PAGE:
JBU Irish Studies

Watch a 5 minute video about the JBU Irish Studies program.

Video Categories: International, JBU General Video


Bill Stevenson (Director of International Programs): In 1997, as we were driving around Ireland, I remember thinking to myself “Boy, this would be a great place to hold a study program”. And so in 1998 we led 16 students on our very first John Brown University Study Program. It certainly was the first study program in Ireland. And today, in 2012, it remains a very strong program for John Brown University. Our model is “place is text”, which essentially means that the island becomes your textbook. The place becomes your textbook. The people of Ireland become your textbook.

Hadden Wilson (Site Director and Professor): On Fridays- we tend to concentrate our academic work, our in class work Monday through Thursday and leave Friday for site visitations.

Bill Stevenson (Director of International Programs): We could study Irish history, Irish art, Irish literature in a traditional classroom format here at the university and in fact you would learn a great deal. But think about going to Ireland and actually living there for a semester and seeing it, tasting it, feeling it, all of a sudden that learning is enriched.

Amanda Croft (Irish Art History Professor): I think they find it very valuable to be able to travel within a place, engage with the people that inhabit that place and then see the artifacts that have been made in the past and the present. I think it brings their experience to a vividness that they don’t get from a remote location and back at home.

Bill Stevenson (Director of International Programs): One thing that separates the Irish Studies program from all other programs is that our faculty are Irish. And that lends to the Irish Studies program being very authentic, in that we have the Irish faculty bringing the flavor, bringing the history, bringing the stories. Secondly we have the friendship family program that I really believe brings a lot of flavor, a lot of Irish flavor if you will, into the study abroad program.

Hadden Wilson (Site Director and Professor): There is a church not too far from where the students are staying. It’s the Lakeside Manor, a church called Christ Church which is a nondenominational Evangelical church. Probably, mainly we go there because of the background involvement with Derek Digham who used to teach the Irish Studies Literature program. And Derek sadly passed away, but we had already made a link with that church. And there are host families from that church that take the students home and get to know them and love them.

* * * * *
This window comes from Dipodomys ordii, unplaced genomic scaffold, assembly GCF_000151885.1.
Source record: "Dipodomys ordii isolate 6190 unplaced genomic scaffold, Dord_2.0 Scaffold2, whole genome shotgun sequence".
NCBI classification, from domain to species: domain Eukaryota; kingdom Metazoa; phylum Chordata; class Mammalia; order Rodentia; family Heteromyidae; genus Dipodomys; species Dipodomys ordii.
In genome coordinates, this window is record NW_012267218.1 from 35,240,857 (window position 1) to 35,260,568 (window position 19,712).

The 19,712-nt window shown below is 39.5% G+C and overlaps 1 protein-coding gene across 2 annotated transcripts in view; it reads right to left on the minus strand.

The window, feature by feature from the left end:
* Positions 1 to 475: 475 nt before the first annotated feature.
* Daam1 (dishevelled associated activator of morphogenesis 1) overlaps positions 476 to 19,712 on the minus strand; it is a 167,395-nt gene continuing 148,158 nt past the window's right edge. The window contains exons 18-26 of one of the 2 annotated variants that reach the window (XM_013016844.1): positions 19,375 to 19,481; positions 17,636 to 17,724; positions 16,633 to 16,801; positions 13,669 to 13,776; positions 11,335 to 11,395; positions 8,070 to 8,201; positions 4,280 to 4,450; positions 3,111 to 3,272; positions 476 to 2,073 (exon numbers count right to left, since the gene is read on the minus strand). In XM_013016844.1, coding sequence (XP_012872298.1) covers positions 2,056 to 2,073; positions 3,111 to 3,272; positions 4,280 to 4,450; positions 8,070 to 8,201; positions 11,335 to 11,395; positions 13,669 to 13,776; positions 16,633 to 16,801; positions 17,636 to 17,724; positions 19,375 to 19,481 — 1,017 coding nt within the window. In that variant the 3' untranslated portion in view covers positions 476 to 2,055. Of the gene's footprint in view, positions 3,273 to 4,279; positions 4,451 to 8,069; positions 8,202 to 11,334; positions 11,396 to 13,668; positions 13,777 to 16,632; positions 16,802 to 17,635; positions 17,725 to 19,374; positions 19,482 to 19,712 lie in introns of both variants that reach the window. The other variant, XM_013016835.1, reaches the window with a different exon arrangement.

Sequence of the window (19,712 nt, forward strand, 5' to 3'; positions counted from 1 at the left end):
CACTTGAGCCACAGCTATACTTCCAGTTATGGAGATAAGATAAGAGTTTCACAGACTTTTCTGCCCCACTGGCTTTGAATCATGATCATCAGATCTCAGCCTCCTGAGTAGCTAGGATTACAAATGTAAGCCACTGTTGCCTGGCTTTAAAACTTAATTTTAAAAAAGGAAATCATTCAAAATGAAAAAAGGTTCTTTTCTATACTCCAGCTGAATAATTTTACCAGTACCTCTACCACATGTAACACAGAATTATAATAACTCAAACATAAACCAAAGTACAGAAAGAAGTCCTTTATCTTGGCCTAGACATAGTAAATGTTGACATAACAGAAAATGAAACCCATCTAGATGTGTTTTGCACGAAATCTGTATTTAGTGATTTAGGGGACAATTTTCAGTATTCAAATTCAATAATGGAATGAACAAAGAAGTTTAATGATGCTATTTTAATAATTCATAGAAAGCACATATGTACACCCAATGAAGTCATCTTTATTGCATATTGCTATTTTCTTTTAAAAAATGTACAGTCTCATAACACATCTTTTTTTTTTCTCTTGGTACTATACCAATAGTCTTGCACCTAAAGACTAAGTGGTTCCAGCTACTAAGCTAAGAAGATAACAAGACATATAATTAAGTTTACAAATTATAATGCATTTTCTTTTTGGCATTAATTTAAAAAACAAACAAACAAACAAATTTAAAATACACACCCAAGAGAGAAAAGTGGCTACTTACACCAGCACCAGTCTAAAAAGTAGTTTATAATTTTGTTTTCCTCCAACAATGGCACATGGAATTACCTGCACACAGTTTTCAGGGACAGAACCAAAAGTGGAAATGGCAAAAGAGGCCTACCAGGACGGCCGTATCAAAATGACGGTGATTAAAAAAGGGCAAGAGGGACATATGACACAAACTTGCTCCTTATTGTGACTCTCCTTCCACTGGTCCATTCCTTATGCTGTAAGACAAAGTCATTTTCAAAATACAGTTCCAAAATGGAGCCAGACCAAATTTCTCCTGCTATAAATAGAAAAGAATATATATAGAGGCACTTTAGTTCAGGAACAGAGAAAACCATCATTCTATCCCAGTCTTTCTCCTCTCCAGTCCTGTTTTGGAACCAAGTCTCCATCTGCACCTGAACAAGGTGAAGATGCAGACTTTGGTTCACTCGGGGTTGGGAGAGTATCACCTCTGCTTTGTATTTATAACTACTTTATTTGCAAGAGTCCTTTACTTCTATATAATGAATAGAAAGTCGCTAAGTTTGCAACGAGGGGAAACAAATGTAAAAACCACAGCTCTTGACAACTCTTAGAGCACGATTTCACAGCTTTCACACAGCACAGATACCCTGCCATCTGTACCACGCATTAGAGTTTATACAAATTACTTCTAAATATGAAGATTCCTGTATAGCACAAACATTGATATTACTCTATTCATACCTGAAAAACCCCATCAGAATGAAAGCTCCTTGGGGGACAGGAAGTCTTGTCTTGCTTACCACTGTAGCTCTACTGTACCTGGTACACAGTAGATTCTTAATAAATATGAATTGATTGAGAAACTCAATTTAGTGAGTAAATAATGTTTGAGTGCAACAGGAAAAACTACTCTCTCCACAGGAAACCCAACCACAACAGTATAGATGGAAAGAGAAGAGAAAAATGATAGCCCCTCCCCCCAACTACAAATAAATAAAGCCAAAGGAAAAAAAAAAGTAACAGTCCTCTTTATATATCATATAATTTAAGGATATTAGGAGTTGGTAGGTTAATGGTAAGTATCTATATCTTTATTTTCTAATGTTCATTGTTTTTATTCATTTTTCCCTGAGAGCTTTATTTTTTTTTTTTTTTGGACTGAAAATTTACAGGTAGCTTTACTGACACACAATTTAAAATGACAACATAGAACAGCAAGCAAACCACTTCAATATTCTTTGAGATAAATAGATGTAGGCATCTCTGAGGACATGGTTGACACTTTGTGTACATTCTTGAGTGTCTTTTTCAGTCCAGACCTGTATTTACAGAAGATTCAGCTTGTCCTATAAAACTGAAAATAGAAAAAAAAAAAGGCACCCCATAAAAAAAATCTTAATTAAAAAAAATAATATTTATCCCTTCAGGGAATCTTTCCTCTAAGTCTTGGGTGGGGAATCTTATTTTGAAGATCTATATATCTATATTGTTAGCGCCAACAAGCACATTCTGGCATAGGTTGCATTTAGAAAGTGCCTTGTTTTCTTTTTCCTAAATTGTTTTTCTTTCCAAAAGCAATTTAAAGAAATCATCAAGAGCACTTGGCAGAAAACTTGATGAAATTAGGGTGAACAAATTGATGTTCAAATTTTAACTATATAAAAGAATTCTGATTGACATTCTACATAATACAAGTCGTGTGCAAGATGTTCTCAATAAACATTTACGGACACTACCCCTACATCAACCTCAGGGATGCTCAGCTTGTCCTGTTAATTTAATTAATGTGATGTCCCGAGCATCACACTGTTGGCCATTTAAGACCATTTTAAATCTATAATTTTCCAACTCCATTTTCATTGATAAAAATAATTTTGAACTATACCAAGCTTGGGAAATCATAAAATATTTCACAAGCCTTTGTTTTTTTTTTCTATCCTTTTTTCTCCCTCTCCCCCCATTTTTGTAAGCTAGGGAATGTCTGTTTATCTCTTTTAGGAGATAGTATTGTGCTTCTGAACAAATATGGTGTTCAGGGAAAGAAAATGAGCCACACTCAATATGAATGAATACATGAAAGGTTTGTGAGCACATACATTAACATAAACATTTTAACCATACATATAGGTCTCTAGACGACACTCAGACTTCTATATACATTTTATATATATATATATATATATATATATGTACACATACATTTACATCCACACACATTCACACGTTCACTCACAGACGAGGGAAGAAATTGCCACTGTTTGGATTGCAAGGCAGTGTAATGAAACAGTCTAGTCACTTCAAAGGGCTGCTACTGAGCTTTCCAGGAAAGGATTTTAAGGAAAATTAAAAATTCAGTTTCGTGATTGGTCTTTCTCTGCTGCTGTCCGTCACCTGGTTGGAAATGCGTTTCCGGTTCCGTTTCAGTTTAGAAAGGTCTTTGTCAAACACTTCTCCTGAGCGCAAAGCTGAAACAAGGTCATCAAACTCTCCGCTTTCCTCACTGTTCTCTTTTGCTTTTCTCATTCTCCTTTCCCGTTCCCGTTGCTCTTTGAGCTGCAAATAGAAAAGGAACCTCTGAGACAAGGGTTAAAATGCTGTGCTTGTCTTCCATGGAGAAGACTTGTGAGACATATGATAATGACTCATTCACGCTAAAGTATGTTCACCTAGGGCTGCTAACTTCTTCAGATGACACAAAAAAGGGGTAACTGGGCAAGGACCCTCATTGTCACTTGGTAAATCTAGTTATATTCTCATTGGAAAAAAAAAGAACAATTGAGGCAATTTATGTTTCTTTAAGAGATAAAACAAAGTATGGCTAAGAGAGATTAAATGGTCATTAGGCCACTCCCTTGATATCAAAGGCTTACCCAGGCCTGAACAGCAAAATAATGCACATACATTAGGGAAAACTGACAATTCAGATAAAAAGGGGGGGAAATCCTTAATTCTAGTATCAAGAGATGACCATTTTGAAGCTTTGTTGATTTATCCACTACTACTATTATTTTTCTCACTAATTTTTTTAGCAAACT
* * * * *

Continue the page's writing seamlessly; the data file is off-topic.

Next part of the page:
Rod Reed (University Chaplain): I think programs like this are one of the best things students can do in college. It’s one of the opportunities that you have that you probably won’t have another time in your life where you’ve got the opportunity to live in a different country , learn, be there with a group of people who can help you understand the culture. And students I talk to who’ve been there either for the semester or the summer program talk about it as one of the greatest learning experiences of their life.

Hadden Wilson (Site Director and Professor): These courses are not just coming through the minds of the students and on to an assignment paper, but are actually influencing the student, changing them, making them stronger in the faith and with a greater understanding of the background into which they’ve got to live out their life for Christ.

John Lenschow (Facilities Manager): I just think this is a great opportunity for students and one I would encourage you to take advantage of if at all possible for you. Either take that time to come for the summer or if you can do a fall semester, do that, because it’s just a great opportunity, I think, to grow spiritually and to develop academically and to develop in ways that would be unique from your experience there on campus at JBU.

Hadden Wilson (Site Director and Professor): The whole head, hand and heart emphasis of this university, I think, underscores that desire for education to not be simply something that gets you an examination and degree but changes your life and sends you out a better person at the end of it.

Bill Stevenson (Director of International Programs): Not only will it change your life, it will change the way you live. It will change the way you see the world. It will change the way you work as a professional in the workplace. It will change the way you parent your children. It will change the way you serve at church. There are so many benefits for a person at the university level, a college level, they receive when they travel abroad to a foreign country.

Amanda Croft (Irish Art History Professor): And I would hope that people who come here will always feel that that was something worthwhile doing.

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